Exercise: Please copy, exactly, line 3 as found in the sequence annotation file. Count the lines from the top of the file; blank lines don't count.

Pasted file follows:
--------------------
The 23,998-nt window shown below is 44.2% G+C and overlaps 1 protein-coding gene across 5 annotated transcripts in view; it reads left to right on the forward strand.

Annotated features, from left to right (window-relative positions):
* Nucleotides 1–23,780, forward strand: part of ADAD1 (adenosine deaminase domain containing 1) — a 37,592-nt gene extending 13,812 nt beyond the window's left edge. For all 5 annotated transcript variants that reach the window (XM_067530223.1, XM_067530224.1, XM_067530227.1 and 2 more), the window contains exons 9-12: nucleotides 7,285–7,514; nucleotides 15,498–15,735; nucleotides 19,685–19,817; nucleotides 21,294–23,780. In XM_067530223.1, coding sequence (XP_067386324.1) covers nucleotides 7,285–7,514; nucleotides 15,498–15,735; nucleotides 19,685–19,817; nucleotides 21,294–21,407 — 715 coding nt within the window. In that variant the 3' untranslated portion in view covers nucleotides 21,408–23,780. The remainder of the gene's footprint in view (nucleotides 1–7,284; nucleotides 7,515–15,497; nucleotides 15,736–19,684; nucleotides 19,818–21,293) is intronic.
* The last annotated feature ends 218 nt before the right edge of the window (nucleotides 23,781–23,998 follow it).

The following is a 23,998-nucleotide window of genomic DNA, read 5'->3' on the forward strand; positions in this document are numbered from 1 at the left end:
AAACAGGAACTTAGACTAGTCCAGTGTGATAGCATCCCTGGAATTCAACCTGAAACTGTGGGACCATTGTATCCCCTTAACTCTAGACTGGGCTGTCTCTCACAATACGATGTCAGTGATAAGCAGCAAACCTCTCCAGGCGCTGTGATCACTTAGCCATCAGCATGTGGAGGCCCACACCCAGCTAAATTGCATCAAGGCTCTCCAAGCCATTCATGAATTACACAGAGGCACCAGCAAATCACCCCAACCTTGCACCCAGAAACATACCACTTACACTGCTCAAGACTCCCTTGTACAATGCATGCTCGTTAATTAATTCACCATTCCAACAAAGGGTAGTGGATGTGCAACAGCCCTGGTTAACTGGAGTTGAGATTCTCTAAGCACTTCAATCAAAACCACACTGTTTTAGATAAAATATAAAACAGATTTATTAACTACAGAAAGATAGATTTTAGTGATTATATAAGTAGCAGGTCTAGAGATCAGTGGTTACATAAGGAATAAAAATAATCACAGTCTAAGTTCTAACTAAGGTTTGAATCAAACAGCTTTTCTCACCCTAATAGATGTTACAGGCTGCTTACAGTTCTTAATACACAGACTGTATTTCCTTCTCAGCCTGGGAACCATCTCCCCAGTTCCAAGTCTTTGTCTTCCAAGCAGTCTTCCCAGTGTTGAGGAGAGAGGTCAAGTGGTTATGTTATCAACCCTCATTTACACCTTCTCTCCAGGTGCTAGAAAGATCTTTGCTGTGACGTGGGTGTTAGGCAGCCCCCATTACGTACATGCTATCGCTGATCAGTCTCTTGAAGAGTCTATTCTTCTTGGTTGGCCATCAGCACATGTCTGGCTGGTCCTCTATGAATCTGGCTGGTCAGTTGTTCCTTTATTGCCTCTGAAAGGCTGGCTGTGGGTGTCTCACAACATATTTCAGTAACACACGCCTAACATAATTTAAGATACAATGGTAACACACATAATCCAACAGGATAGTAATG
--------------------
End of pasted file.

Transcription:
* Nucleotides 1–23,780, forward strand: part of ADAD1 (adenosine deaminase domain containing 1) — a 37,592-nt gene extending 13,812 nt beyond the window's left edge. For all 5 annotated transcript variants that reach the window (XM_067530223.1, XM_067530224.1, XM_067530227.1 and 2 more), the window contains exons 9-12: nucleotides 7,285–7,514; nucleotides 15,498–15,735; nucleotides 19,685–19,817; nucleotides 21,294–23,780. In XM_067530223.1, coding sequence (XP_067386324.1) covers nucleotides 7,285–7,514; nucleotides 15,498–15,735; nucleotides 19,685–19,817; nucleotides 21,294–21,407 — 715 coding nt within the window. In that variant the 3' untranslated portion in view covers nucleotides 21,408–23,780. The remainder of the gene's footprint in view (nucleotides 1–7,284; nucleotides 7,515–15,497; nucleotides 15,736–19,684; nucleotides 19,818–21,293) is intronic.